Stirring up memories
A cure for there-sickness
October 13, 2004
I got there-sick. That’s the opposite of homesick. I stood in the produce department at the
supermarket looking at a fennel bulb, and all of a sudden I wanted to be in France. I wanted to be in our little rocky house
built into the side of a sun-drenched hill, and I wanted my friend Linda Munroe
Williams to be slapping that fennel into a pan of sizzling olive oil.
only thing I could do was buy the fennel.
Matter of fact, I bought two. When I got home I realized I didn’t know
what to do with it, but I knew I wanted it to taste like Linda’s.
few summers ago, our Tallahassee friends Linda
and John Williams invited us to pack up and on the spur of the moment head to
the South of France and spend a week in the small village
just across the Rhone River from Avignon. I was in the attic
digging out suitcases twenty seconds after I hung up.
always fun to have an adventure with John and Linda. Maybe that’s because in spite of the Tallahassee address,
Linda has Bainbridge roots. Her mother
was Sara Wilkinson Munroe. Sara’s father, William, was a doctor and a
founder of Riverside Hospital. Linda grew up in Quincy but spent lots of time in Bainbridge;
she even attended school here for a year or two. So we always have lots to talk
on this trip, we mostly talked about history and food—oh, and grapes and
wine. We managed to show up in the Rhone vineyard country right in the heart of harvest
the way from the Marseilles
airport where the Williams fetched us, we stopped at the ruins of Les Baux castle. This
rocky ruin that rises high above a plain is said to
have been the inspiration for Dante’s vision of the Inferno. It’s easy to believe as you climb from level
to level—and going down is as hard as going up.
most memorable historical outing was to the massive Pont du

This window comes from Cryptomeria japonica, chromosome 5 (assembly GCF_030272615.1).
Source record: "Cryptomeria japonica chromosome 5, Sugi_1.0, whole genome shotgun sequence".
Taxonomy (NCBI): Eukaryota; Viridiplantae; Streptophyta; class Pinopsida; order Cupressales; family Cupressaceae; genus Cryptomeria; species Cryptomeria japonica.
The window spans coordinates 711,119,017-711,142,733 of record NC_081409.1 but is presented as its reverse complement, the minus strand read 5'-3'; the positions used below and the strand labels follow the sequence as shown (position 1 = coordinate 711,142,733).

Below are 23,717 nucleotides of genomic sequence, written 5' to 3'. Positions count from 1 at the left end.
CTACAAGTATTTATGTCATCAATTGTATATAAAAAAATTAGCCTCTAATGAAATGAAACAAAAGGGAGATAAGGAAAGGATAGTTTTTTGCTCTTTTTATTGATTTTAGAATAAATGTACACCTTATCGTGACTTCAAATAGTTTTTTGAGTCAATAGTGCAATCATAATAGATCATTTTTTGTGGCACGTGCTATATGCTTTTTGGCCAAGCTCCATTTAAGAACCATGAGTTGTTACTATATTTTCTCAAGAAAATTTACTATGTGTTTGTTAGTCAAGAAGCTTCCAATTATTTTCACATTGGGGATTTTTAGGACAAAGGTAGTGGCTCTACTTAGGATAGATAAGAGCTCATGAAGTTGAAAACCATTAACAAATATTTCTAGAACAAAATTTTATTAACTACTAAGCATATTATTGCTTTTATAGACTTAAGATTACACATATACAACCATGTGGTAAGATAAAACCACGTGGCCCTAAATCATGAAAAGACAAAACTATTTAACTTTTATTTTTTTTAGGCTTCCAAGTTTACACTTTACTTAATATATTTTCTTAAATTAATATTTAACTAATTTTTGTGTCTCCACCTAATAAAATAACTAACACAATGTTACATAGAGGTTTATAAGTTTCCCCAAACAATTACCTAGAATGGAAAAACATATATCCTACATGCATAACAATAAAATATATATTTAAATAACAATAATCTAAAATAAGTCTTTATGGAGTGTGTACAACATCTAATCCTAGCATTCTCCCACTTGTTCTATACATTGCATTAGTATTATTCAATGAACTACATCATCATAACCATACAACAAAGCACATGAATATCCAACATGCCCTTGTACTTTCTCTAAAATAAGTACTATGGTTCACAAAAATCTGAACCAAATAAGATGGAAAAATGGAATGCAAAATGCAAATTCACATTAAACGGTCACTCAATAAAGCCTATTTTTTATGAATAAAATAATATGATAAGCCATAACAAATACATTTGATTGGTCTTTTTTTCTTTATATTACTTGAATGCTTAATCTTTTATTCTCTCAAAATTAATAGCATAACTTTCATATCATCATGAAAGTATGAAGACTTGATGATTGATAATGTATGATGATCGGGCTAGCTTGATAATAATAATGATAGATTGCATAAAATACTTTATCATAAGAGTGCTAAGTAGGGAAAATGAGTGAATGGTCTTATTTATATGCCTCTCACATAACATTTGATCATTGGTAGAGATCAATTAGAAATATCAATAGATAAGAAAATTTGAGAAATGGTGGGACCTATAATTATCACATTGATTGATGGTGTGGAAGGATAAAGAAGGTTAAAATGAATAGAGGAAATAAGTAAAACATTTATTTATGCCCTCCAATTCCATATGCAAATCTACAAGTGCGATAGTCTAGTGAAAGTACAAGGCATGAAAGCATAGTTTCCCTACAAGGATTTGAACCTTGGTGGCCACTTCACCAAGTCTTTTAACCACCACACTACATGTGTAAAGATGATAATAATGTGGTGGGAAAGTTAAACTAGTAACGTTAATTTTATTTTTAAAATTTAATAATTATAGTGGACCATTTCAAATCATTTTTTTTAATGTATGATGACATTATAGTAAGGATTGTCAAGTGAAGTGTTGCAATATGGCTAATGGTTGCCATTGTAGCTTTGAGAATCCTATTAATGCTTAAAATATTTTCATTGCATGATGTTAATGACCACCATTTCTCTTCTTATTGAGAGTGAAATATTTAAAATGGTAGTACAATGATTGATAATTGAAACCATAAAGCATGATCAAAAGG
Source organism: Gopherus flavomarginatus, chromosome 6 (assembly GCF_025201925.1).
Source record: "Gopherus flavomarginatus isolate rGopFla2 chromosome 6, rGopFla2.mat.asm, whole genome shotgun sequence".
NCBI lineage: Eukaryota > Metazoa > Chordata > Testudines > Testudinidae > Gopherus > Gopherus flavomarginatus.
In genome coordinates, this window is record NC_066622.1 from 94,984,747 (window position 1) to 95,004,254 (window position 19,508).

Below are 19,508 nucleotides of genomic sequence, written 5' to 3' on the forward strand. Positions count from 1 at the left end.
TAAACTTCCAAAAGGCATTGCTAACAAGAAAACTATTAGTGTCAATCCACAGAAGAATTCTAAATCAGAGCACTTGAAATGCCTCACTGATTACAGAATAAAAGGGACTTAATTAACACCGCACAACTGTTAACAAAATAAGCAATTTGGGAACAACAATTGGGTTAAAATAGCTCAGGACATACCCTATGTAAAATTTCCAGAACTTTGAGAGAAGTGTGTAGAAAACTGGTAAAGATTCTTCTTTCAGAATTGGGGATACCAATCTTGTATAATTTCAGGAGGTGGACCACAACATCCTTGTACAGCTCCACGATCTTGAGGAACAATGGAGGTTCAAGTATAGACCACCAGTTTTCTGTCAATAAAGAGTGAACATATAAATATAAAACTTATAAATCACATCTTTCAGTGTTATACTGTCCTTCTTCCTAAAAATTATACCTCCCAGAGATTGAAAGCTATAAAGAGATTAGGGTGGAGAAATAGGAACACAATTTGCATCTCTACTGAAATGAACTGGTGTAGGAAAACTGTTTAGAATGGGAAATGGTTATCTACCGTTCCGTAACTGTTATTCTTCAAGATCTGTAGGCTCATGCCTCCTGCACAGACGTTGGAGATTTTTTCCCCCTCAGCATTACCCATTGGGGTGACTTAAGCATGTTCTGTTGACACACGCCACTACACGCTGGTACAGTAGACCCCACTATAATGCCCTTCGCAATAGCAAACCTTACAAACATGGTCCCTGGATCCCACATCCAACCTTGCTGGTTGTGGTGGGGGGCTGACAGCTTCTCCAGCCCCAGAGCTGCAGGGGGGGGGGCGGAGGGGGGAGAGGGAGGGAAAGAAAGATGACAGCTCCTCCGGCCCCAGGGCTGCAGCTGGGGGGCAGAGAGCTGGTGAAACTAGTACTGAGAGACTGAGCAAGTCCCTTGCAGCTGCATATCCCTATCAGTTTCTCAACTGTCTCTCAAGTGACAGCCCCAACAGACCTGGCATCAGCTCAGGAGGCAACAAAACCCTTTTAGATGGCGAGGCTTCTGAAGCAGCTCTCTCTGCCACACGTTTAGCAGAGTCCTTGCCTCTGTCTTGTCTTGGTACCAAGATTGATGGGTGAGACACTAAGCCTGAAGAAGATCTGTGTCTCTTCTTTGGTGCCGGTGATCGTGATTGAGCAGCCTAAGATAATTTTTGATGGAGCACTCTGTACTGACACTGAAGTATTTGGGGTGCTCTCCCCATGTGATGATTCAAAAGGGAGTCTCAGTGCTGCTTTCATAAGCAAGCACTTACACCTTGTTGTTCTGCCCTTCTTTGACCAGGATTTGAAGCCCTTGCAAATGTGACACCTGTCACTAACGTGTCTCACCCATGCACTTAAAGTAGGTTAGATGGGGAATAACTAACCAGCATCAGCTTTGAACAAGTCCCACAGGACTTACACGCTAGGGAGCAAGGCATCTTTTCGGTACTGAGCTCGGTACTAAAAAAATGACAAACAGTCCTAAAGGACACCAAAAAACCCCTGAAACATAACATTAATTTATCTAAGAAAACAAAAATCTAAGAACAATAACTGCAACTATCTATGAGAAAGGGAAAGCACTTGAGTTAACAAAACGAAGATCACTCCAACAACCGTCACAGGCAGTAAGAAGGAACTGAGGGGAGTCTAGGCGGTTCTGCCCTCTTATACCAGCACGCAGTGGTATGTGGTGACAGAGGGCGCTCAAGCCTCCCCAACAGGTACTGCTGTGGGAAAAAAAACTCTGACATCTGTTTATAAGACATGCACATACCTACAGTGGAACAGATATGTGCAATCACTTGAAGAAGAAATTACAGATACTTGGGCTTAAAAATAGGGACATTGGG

Gard bridge and the nearby
town of Castillon. For history buffs, the French defeated the
English in Castillon on October 19, 1453 bring the
Hundred Years War to a close. But this
is not what we came to see.
came to walk across the ancient aqueduct built during the reign of Augustus
Caesar (yes, that Augustus Caesar, the one who sent Joseph and Mary to be
not far to the south, was an important Roman city. Today they still hold bullfights in the Roman
amphitheater. But in those long ago
days, just as cities do today, there were water problems. Too many people; not enough
30 miles to the north near the city of Uzčs, there was a fine spring with
plenty of water, so the Romans rolled up their sleeves, or togas, and built
this impressive structure. It’s more
than an aqueduct, more than a bridge.
The water ran on the top level, below was a highway for chariots and
walked out on the bridge in awe not only of the Romans and their skills,
but also of the incredible view of most of the south of France. It made us hungry, so we headed home by way
of Pouzilhac where we assembled at Auberge Manoir—“expected little,
got much,” I rave in my journal. We
called Madame-la-chef out for our accolades.
quickly made a discovery about French food.
One reason it is great, is it is fresh.
The chefs usually hit the local markets for vegetables and fruits just